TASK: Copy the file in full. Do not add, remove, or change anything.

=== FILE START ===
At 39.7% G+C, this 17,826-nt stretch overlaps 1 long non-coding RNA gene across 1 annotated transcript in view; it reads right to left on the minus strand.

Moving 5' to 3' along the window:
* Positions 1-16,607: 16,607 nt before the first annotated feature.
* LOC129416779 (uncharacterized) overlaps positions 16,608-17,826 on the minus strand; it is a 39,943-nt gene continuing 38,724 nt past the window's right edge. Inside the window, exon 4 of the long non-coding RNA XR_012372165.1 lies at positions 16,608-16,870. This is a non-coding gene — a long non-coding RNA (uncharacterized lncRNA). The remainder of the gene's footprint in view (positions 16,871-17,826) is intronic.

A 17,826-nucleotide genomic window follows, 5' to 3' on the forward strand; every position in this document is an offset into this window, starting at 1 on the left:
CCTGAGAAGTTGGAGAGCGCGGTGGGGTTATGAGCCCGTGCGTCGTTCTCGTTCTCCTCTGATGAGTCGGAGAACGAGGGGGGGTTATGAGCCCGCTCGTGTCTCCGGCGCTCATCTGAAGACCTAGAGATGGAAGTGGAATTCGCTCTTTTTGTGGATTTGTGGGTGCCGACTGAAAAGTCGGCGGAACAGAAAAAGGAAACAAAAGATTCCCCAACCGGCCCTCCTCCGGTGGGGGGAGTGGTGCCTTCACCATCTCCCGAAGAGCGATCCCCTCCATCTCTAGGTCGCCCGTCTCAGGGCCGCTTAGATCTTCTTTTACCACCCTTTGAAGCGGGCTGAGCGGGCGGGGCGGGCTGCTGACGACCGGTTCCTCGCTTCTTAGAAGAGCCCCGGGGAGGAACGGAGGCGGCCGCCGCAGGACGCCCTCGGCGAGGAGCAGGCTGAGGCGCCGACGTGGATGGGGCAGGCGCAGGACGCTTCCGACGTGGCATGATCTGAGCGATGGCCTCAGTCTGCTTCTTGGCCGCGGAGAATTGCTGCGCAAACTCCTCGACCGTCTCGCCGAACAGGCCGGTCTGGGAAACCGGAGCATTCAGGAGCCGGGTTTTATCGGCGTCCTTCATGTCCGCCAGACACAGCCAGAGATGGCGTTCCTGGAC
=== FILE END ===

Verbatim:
At 39.7% G+C, this 17,826-nt stretch overlaps 1 long non-coding RNA gene across 1 annotated transcript in view; it reads right to left on the minus strand.

Moving 5' to 3' along the window:
* Positions 1-16,607: 16,607 nt before the first annotated feature.
* LOC129416779 (uncharacterized) overlaps positions 16,608-17,826 on the minus strand; it is a 39,943-nt gene continuing 38,724 nt past the window's right edge. Inside the window, exon 4 of the long non-coding RNA XR_012372165.1 lies at positions 16,608-16,870. This is a non-coding gene — a long non-coding RNA (uncharacterized lncRNA). The remainder of the gene's footprint in view (positions 16,871-17,826) is intronic.

A 17,826-nucleotide genomic window follows, 5' to 3' on the forward strand; every position in this document is an offset into this window, starting at 1 on the left:
CCTGAGAAGTTGGAGAGCGCGGTGGGGTTATGAGCCCGTGCGTCGTTCTCGTTCTCCTCTGATGAGTCGGAGAACGAGGGGGGGTTATGAGCCCGCTCGTGTCTCCGGCGCTCATCTGAAGACCTAGAGATGGAAGTGGAATTCGCTCTTTTTGTGGATTTGTGGGTGCCGACTGAAAAGTCGGCGGAACAGAAAAAGGAAACAAAAGATTCCCCAACCGGCCCTCCTCCGGTGGGGGGAGTGGTGCCTTCACCATCTCCCGAAGAGCGATCCCCTCCATCTCTAGGTCGCCCGTCTCAGGGCCGCTTAGATCTTCTTTTACCACCCTTTGAAGCGGGCTGAGCGGGCGGGGCGGGCTGCTGACGACCGGTTCCTCGCTTCTTAGAAGAGCCCCGGGGAGGAACGGAGGCGGCCGCCGCAGGACGCCCTCGGCGAGGAGCAGGCTGAGGCGCCGACGTGGATGGGGCAGGCGCAGGACGCTTCCGACGTGGCATGATCTGAGCGATGGCCTCAGTCTGCTTCTTGGCCGCGGAGAATTGCTGCGCAAACTCCTCGACCGTCTCGCCGAACAGGCCGGTCTGGGAAACCGGAGCATTCAGGAGCCGGGTTTTATCGGCGTCCTTCATGTCCGCCAGACACAGCCAGAGATGGCGTTCCTGGAC